I don't know that I would drop down to specific state details.  However, if one is looking at a reform of the tax system, I think there is a need to consider all of the options, and a need to consider the impact of tax systems in sub-jurisdictions.  It is amazing that the US has over 12,000 state and local sales taxes.  Would one Federal sales tax be that much added complexity?  Should the governments be looking to harmonize their sales tax rules to make life easier for businesses and consumers?  These seem like very relevant questions.

 

Many states are now grappling with the loss of deductibility of State income taxes for Federal tax purposes.  This imposes a larger Federal tax burden on residents of those States, in which the individual states have no say.  This is without any consideration of county/city income taxes, or any change in the types of tax either jurisdiction historically imposes.

 

9 hours ago, Doc Democracy said:

 

I just thought I would weigh in here.  I am not going to argue that the UK tax system should be simpler but I disagree that complexity essentially renders a subject incapable of democratic oversight.  It is not just tax that is complex, general economic theory, social science, real science, diplomacy, everything gets complicated.

 

As such you have your experts informed commentators and interested commentators.  Everyone is seeking to influence Government policy.  Ministers in the UK set policy direction.  They do so with the advice of career civil servants and politically appointed advisors, each of these will be producing extensive briefing designed to inform the Minister.  The Opposition has its own advisors but no access to the civil service. Parliament has its research Library and the select committees that allow it to scrutinise Government policy in a more detailed fashion than any individual MP might manage.  These Committees have the power to send for people and papers as part of their inquiries.  I think that there is indeed a decently supported system of scrutiny that allows MPs to properly engage with the most complex of subjects, if they want to.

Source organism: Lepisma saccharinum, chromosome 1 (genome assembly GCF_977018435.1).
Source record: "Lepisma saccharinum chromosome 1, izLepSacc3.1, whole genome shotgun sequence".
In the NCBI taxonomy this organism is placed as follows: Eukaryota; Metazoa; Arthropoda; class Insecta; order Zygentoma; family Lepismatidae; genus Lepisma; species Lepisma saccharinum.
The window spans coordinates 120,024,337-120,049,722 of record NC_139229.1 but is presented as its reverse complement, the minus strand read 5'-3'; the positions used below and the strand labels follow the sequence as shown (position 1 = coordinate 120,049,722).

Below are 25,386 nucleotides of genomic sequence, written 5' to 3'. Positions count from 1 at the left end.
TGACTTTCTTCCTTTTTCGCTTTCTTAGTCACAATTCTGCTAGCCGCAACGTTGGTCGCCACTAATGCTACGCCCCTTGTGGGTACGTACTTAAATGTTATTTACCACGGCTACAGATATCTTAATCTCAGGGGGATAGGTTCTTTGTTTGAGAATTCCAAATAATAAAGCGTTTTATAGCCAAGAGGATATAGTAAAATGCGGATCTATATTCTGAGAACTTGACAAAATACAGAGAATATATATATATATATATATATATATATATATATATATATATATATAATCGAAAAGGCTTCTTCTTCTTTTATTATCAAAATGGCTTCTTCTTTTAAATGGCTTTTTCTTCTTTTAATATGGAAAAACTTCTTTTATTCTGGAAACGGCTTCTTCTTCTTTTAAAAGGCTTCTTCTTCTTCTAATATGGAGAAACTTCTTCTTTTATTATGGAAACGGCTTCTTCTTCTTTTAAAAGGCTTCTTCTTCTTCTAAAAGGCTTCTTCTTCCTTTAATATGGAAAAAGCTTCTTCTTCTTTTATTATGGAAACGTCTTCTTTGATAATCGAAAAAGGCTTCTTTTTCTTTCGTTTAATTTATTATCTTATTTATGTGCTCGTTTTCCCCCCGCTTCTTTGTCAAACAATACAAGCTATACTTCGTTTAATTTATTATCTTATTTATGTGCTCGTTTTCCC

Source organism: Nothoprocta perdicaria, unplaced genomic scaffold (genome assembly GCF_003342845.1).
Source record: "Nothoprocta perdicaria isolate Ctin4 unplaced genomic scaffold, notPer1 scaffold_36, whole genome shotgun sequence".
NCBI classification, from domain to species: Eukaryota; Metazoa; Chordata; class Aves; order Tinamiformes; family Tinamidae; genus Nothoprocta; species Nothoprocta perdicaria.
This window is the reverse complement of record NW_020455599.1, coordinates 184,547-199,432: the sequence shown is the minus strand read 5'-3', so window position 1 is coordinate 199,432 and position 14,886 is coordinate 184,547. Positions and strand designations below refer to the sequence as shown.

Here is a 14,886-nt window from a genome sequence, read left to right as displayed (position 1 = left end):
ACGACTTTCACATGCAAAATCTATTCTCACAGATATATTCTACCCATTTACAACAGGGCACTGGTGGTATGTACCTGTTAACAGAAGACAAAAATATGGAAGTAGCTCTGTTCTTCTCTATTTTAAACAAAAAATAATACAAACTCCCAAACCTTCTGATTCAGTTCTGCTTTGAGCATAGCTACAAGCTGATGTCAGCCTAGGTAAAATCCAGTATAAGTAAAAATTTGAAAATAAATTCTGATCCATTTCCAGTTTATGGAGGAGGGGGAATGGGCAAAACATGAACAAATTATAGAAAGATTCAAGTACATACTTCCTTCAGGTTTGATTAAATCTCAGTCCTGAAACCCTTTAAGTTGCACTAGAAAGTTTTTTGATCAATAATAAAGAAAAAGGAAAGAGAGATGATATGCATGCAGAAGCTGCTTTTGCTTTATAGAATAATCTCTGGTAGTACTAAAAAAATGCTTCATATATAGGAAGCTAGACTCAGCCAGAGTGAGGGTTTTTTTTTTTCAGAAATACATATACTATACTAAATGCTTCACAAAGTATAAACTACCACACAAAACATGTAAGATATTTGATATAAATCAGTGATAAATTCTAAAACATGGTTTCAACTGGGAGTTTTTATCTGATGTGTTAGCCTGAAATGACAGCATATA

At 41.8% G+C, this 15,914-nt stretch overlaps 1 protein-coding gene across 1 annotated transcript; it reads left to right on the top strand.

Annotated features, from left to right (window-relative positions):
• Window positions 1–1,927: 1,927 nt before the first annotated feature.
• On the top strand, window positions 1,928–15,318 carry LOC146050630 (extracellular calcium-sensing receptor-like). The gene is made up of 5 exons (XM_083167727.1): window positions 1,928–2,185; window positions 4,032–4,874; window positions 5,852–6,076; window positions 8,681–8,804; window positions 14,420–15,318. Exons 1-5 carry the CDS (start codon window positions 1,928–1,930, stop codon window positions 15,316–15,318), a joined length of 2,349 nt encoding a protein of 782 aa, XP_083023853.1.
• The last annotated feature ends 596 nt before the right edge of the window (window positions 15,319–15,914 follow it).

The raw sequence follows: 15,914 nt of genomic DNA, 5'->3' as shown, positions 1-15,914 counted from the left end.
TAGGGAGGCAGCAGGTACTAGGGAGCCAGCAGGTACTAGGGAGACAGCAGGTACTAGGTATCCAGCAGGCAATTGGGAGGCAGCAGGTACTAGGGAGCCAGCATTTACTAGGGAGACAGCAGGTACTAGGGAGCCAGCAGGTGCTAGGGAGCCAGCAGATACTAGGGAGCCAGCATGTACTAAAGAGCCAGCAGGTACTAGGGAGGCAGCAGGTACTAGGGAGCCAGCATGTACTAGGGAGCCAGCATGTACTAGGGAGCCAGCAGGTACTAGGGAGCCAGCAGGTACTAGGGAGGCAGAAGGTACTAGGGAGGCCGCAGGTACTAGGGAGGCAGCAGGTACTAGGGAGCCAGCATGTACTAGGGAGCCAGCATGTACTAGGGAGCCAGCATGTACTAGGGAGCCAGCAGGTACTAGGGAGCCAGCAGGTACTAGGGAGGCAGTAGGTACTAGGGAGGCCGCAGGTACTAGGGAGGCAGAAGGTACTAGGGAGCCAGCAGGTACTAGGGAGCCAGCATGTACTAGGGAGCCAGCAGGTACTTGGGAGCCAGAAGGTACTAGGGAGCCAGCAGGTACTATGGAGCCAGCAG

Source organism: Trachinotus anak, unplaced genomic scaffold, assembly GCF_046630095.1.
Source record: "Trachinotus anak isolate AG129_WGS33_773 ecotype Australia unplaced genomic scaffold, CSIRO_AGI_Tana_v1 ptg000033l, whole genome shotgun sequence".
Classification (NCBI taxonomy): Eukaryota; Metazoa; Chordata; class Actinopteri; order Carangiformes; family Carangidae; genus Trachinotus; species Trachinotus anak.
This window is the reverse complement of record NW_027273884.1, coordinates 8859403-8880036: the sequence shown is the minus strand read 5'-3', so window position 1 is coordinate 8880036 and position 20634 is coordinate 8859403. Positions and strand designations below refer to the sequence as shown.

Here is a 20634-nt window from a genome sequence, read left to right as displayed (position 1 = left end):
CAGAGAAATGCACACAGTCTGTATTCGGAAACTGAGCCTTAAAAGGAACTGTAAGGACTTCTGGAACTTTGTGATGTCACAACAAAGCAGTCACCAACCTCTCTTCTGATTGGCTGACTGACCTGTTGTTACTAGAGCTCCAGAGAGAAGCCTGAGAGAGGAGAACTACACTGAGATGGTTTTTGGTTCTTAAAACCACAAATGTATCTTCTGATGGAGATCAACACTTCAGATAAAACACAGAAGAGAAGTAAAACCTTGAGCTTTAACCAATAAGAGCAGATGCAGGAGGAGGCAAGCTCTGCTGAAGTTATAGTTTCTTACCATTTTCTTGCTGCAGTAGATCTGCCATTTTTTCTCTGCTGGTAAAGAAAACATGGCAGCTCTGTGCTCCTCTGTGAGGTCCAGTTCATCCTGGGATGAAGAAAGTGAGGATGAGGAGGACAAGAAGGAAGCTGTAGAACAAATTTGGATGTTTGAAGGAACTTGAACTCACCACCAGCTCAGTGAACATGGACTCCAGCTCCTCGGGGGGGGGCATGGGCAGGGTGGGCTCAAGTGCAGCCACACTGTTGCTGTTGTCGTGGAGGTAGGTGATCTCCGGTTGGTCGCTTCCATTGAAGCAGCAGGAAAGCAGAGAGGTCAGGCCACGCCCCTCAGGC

It is indeed democratic to expect any one of us to be able to stand for election and subsequently engage with any topic necessary in scrutinising government or passing legislation.  The desire to do so harks back to the political structure of our political parties and is thus more of an issue of culture than ability.

Doc

 

Having discussed tax proposals with MPs and Senators in Canada, my experience is that they are not knowledgable of what a given tax proposal (or existing tax rule) achieves.  Rather, members of the Department of Finance paint the issue with broad strokes, and any private sector disagreement is clearly only the opposition of those who were unfairly benefiting from the existing rules.

 

That's not to say all complexity can be eliminated, but it should be possible to phrase tax legislation in more plain language, and reduce uncertainties.  The Canadian department of finance assures our MPs that there is minimal uncertainty in their proposals, and the government believes them.  Apparently, the drafters of the legislation lack any bias, and their assessment of the complexity is more informed than those of current Chief Justice of the Tax Court of Canada, or his immediate predecessor, both of whom have very publicly stated that the legislation is so complex and uncertain that it will create decades of costly litigation.  They gain nothing from making any misleading statement in this regard.  Who is in a better position to assess the impact on the Courts?  Yet their concerns fall on deaf ears.

 

That said, I also chafe when my MP refers a question or concern to the Minister in charge of that portfolio.  I did not vote for the Minister.  I voted for an MP whose job is to represent me, and my fellow constituents.  Unfortunately, as you note, we do not really elect our own representatives any more - we vote for a party.

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25 minutes ago, Hugh Neilson said:

Having discussed tax proposals with MPs and Senators in Canada, my experience is that they are not knowledgable of what a given tax proposal (or existing tax rule) achieves.  Rather, members of the Department of Finance paint the issue with broad strokes, and any private sector disagreement is clearly only the opposition of those who were unfairly benefiting from the existing rules.